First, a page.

Gaining a sense of solidarity

I spent a lovely couple of days last week in Killarney, where I was asked to address the priests, and a couple of bishops, in the Diocese of Kerry. Kerry people are always welcoming and Killarney itself really does live up to its reputation of outstanding beauty, so it was a pleasing interlude indeed.

Sometimes 'meetings' are disparaged as a waste of time and resources, but it can be very heartening for people to get together, share their experiences and find a sense of solidarity.

And I think priests nowadays can often feel isolated in their parish lives. Over the Christmas period they may see full churches, and then, they wonít see parishioners again until there is a funeral or a First Communion.

There they are, preaching the Gospel in season and out of it, and often, in modern Ireland, in a climate of hostility. That, too, can be tough and isolating.

But there is surely a sense of hope and renewal with the advent of Pope Francis, who, I think particularly appeals to the Irish tradition of monasticism, and service to the poor.  It's remarkable the difference Francis seems to have made, already, for those at the coal face.


Trading with unpleasant regimes

Trade has to be conducted with all kinds of unattractive regimes: and it has often been argued that it is better to trade with unpleasant regimes than to cut them off from the community of nations.

During the apartheid years in South Africa there was a lively debate about this. Some people opposed trading with South Africa as a racist regime – famously, the workers at Dublin’s Dunnes Stores made a stand about this. Others, including anti-apartheid activists such as Sir Harry Oppenheimer, argued that trade is a better agency of change than boycott.

And possibly the South African regime was more distressed about being made a pariah in the sports field, than they were fussed about trade.

So, should Ireland do business with countries such as Saudi Arabia, China, and North Korea all of which stand accused of human rights abuses? There is an argument for saying that we will have more influence with these societies if we do trade with them, rather than if we don’t.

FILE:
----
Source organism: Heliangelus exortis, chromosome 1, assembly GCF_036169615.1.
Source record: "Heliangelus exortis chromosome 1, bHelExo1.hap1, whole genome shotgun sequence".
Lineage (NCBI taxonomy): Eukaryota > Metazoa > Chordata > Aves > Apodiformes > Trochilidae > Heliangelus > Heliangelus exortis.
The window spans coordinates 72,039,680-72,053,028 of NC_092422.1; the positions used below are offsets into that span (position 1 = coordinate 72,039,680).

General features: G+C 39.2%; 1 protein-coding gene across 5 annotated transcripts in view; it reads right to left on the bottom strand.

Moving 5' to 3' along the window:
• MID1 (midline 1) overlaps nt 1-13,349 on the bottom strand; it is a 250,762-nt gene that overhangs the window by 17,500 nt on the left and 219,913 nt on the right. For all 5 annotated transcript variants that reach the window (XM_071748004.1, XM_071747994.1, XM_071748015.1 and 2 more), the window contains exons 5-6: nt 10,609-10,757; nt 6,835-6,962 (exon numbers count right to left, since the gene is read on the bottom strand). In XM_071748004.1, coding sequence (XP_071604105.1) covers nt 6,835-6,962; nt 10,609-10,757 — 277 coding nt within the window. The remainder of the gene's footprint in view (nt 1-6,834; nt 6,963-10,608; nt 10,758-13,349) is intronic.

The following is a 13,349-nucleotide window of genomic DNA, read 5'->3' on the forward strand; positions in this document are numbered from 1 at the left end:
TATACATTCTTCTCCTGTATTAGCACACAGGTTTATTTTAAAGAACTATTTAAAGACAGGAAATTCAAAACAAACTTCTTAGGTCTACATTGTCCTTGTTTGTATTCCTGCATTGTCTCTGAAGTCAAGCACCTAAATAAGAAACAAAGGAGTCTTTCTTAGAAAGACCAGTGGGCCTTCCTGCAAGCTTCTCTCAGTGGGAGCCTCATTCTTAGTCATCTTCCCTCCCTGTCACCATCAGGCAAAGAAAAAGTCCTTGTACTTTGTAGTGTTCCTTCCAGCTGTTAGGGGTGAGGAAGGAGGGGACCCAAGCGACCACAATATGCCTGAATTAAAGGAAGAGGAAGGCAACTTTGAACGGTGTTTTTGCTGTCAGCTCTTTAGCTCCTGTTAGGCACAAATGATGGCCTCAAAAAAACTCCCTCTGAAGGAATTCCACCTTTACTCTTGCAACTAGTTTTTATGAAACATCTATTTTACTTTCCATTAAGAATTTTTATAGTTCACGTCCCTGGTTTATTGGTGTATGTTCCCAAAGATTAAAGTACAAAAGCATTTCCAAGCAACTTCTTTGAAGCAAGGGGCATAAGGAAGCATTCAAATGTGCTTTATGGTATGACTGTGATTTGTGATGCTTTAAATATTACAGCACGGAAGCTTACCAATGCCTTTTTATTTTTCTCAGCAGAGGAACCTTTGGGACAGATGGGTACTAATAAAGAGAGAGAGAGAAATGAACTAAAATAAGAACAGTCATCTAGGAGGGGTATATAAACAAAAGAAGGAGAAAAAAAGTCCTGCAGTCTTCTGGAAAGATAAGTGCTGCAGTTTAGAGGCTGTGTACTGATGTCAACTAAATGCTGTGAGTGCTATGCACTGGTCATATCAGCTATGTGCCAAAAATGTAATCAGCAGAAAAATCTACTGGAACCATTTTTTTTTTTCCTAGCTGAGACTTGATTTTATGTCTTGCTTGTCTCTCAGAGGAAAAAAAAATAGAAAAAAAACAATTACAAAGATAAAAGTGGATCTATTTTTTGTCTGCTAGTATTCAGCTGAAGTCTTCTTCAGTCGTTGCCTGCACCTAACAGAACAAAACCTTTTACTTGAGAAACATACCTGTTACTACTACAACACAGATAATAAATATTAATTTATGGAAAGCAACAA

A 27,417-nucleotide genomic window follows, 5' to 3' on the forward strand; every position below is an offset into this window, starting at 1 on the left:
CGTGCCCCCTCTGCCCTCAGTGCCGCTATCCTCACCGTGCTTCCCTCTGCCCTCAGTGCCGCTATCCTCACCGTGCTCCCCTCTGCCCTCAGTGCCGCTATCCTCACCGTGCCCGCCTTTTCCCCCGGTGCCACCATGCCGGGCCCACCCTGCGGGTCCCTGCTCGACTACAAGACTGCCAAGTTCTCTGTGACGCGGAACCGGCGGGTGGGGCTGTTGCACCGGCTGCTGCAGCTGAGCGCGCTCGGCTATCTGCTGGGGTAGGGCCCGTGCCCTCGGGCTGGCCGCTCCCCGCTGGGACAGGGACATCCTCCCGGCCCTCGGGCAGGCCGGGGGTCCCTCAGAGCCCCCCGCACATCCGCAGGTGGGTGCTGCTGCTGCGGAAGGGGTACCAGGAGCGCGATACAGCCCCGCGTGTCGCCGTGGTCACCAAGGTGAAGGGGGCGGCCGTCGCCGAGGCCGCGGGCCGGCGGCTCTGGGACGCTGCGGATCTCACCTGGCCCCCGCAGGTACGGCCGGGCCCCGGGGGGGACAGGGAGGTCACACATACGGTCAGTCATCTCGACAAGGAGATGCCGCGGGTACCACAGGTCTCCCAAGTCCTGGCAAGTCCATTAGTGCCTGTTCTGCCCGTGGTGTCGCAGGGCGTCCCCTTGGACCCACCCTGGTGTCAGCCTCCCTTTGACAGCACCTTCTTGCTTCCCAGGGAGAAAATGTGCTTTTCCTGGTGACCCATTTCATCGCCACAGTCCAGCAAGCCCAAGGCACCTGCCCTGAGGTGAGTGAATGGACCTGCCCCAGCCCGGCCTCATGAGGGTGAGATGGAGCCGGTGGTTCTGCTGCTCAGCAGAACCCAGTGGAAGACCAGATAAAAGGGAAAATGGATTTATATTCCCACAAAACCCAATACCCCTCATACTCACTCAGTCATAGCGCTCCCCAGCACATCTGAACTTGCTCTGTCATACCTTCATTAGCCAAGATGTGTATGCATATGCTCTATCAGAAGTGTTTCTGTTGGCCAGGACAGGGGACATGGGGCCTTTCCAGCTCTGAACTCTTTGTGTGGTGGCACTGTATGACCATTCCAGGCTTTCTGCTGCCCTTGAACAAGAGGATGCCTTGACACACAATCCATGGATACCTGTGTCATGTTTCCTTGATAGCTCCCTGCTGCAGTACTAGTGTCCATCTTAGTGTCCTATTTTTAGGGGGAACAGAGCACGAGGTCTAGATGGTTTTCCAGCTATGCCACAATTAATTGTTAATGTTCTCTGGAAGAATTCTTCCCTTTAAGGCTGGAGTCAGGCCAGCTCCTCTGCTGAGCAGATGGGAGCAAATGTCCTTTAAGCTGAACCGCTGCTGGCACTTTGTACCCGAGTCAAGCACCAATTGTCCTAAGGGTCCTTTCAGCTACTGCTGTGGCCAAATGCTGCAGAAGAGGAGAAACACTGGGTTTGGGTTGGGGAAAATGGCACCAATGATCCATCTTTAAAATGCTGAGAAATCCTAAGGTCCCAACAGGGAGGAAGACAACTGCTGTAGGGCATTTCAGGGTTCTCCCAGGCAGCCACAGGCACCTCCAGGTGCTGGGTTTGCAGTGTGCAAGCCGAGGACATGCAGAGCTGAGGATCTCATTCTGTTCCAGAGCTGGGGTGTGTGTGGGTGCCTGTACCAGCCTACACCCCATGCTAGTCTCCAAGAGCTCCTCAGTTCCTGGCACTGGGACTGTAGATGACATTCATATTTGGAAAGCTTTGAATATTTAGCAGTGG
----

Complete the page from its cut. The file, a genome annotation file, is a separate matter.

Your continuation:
Yet I found the pictures of Enda Kenny with the Saudi Princes somehow distasteful. There was something so deferential in his body language that the word ‘fawning’ came to mind, and Michael Kelly, editor of this newspaper, delivered a just reprimand.

I am not sure if Taoiseach Kenny knows, or indeed whether he cares, that Saudi Arabia is not merely accused of human rights abuses, but that it funds the horrible persecution of Christians throughout the biblical lands. Saudi resources are behind the bombing and burning of churches, and the expulsion of Christians from their ancient homelands.

Enda will attack the Vatican when he feels fired up to do so. But next to the power and financial clout of the Saudis, the Vatican is an easy target indeed.


McAleese’s intemperate language

Former President Mary McAleese has embarked on a campaign to end what she sees as “homophobia” in the Catholic Church.

And I agree with her that some of the language used by former Pope Benedict was not kind. Words like “disordered” are also archaic in an era when we are discovering much more about genetic endowment. I remember an older Irishwoman saying, very charitably, when President Robinson invited groups of gays to Áras an Uactárain: “Sure, that’s the way God made them, isn’t it?”

Yet some of Mrs McAleese’s own language is intemperate. She instructs former Cardinal Keith O’Brien to join her crusade to support gay people. But that’s his call, not hers.

And comparing homophobia with anti-Semitism is incongruous, particularly since orthodox Judaism has never accepted same-sex couples on an equal basis with marriage between a man and a woman. If she is, truly, the biblical scholar she claims to be, she ought to know something about Old Testament values.


The real thing

For some time now, I have been assured of the medicinal properties of Manuka honey. It’s a special honey which comes from the manuka tree in New Zealand, and is said to have anti-bacterial properties.

Honey was certainly used throughout the ages for the healing of wounds and the promotion of well-being, and monasteries often produced honey as part of their pharmacological repertoire. Anything that has a long tradition of human use usually has something to recommend it.

But now we find that rather a lot of honey marked ‘Manuka’ is actually fake. It can’t be the real thing if a jar of it is priced under, say, about €10.

Still, maybe there’s a psychological advantage in thinking the cut-price ‘manuka’ is the real thing.